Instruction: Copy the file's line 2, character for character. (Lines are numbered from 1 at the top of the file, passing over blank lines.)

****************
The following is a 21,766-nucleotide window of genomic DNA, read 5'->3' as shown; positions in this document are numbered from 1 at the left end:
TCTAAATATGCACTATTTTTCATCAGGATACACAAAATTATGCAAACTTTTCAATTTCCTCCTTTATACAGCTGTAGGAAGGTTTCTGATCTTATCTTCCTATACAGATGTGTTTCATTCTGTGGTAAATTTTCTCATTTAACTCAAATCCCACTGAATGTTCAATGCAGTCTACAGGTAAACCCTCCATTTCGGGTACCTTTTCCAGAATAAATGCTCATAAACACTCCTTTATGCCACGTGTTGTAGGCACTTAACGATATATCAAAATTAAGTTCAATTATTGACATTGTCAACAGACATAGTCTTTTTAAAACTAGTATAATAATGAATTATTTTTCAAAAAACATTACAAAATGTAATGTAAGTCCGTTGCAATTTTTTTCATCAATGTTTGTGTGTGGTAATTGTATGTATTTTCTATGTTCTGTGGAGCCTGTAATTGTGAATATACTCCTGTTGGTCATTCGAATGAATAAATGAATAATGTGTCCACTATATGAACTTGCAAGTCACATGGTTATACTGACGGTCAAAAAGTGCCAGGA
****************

TCTAAATATGCACTATTTTTCATCAGGATACACAAAATTATGCAAACTTTTCAATTTCCTCCTTTATACAGCTGTAGGAAGGTTTCTGATCTTATCTTCCTATACAGATGTGTTTCATTCTGTGGTAAATTTTCTCATTTAACTCAAATCCCACTGAATGTTCAATGCAGTCTACAGGTAAACCCTCCATTTCGGGTACCTTTTCCAGAATAAATGCTCATAAACACTCCTTTATGCCACGTGTTGTAGGCACTTAACGATATATCAAAATTAAGTTCAATTATTGACATTGTCAACAGACATAGTCTTTTTAAAACTAGTATAATAATGAATTATTTTTCAAAAAACATTACAAAATGTAATGTAAGTCCGTTGCAATTTTTTTCATCAATGTTTGTGTGTGGTAATTGTATGTATTTTCTATGTTCTGTGGAGCCTGTAATTGTGAATATACTCCTGTTGGTCATTCGAATGAATAAATGAATAATGTGTCCACTATATGAACTTGCAAGTCACATGGTTATACTGACGGTCAAAAAGTGCCAGGA